Study objective: To compare digital to conventional film-screen pulmonary angiography for the diagnosis of acute pulmonary embolism (PE) in a clinical population.
Design: Retrospective review of patient data, ventilation/perfusion (V̇/Q̇) lung scintigraphy reports, and pulmonary angiographic reports.
Setting: University hospital, division of interventional radiology.
Patients and methods: Patient data from 307 film-screen and 266 digital angiograms were analyzed for demographics, V̇/Q̇ lung scintigraphy findings, and pulmonary artery pressures to define patient populations. The interpretations of film-screen pulmonary angiography were then compared with digital angiography interpretations for the entire group of interventional radiologists as well as the two interventionists who practiced throughout the study interval to determine any difference in rates of diagnosis of acute PE between the two techniques.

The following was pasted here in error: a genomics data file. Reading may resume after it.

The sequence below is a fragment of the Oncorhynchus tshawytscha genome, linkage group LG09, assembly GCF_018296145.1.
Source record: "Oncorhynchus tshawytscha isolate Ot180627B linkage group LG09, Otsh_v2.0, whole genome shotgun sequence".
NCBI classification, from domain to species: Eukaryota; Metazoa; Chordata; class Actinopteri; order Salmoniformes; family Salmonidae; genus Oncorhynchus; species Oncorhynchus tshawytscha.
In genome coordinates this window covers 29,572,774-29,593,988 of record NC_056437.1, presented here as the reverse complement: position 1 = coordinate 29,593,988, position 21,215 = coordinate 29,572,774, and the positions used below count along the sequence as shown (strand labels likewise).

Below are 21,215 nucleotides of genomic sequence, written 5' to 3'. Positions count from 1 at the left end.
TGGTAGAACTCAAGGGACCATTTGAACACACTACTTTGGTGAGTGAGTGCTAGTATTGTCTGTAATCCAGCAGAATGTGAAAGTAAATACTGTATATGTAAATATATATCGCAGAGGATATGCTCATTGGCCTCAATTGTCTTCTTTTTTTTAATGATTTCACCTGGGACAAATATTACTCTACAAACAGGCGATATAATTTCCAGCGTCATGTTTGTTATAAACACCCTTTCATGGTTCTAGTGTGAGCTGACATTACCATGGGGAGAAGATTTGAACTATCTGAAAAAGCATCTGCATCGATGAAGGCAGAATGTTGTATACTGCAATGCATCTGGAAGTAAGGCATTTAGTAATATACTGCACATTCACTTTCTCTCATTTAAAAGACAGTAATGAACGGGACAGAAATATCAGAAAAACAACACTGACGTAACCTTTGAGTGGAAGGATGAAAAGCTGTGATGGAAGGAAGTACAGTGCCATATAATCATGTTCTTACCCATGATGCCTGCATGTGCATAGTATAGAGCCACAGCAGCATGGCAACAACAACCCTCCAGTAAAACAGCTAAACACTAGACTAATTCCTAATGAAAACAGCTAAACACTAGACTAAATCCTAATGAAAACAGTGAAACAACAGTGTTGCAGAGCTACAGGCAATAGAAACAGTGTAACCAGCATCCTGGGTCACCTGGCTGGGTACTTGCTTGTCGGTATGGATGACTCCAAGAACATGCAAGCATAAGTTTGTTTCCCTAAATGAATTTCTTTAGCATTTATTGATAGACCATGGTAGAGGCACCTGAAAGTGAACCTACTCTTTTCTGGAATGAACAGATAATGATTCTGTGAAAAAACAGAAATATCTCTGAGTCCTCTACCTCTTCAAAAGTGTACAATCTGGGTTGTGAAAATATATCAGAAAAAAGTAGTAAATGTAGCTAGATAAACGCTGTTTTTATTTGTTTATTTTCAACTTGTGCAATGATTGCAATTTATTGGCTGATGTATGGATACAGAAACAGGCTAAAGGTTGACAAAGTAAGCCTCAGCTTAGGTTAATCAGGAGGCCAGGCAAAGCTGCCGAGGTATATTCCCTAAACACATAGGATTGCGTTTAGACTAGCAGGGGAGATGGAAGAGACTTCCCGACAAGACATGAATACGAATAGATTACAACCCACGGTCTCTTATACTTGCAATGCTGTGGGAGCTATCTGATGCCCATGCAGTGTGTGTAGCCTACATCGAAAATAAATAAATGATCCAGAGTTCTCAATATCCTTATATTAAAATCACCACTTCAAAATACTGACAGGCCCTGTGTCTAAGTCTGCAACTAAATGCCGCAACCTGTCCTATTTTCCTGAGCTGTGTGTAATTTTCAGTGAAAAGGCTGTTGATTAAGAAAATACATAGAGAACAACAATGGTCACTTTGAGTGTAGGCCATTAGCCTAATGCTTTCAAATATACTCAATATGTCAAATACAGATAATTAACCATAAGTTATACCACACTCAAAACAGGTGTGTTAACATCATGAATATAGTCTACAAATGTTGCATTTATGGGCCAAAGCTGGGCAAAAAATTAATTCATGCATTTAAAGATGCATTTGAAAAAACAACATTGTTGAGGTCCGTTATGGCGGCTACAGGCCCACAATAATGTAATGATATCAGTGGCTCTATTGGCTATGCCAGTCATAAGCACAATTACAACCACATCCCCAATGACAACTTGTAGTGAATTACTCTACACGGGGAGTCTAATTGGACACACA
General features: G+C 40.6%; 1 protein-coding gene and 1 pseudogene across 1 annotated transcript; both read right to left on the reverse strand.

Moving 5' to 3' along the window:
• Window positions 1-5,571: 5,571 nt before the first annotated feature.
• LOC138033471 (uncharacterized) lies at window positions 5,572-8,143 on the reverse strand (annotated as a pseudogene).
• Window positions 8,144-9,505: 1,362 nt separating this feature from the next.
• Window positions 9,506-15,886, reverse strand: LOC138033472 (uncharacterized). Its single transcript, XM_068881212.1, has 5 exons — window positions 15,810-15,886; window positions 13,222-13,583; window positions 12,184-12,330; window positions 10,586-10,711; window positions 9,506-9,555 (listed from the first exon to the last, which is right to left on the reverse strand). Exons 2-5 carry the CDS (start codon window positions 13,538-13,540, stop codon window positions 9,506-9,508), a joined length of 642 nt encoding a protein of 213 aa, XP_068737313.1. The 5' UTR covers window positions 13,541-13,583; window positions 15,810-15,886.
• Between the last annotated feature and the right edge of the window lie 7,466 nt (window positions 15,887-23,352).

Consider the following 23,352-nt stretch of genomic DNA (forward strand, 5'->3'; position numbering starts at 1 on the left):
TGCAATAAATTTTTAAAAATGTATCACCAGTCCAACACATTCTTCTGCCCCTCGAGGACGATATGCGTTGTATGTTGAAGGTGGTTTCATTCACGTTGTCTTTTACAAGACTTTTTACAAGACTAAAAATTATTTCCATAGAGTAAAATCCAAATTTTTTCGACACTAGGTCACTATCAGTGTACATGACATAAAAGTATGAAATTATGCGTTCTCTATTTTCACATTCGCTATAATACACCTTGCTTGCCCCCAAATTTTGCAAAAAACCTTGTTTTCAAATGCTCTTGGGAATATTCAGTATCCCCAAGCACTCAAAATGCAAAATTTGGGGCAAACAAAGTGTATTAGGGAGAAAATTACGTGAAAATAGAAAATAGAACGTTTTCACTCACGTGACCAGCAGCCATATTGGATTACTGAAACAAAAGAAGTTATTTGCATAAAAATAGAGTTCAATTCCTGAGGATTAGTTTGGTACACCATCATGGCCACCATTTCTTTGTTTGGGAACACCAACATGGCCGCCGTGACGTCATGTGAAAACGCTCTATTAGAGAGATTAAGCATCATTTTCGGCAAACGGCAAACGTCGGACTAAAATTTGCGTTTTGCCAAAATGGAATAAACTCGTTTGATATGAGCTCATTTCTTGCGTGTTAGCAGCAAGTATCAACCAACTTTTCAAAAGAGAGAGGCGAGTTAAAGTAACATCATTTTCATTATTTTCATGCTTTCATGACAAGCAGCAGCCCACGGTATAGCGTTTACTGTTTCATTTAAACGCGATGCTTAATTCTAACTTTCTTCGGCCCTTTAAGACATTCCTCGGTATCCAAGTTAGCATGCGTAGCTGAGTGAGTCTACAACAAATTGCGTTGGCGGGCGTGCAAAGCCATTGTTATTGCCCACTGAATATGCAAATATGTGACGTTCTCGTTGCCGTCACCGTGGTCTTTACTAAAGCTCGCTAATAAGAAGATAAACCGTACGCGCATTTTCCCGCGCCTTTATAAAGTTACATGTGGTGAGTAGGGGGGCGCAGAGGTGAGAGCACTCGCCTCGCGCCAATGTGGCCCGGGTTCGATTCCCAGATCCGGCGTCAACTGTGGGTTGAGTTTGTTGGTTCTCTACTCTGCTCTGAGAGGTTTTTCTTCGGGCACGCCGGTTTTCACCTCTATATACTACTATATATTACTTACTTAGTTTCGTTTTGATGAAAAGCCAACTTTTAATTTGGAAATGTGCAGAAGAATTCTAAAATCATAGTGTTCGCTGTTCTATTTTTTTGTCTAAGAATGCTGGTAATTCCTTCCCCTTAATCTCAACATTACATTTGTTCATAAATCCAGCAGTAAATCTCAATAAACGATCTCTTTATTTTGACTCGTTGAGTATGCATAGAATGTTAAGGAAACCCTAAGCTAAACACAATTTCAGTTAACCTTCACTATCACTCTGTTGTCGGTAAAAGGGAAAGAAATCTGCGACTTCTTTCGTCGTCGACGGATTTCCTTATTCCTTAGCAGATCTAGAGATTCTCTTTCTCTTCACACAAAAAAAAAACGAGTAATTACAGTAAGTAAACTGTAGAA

Results: There was no significant difference between the patient populations studied by film-screen or digital techniques for the data reviewed. Digital angiography utilized significantly more contrast material (digital, 173 mL; film-screen, 145 mL; p < 0.01) and a greater number of angiographic views (digital, 3.6 views per patient; film-screen, 3.4 views per patient; p = 0.04) when compared with film-screen angiography. There was no difference between the two techniques in the rates of diagnosis of acute PE, for individual radiologists or overall.
Conclusions: Digital and film-screen pulmonary angiography possess equivalent diagnostic capabilities for acute PE as used in a clinical setting.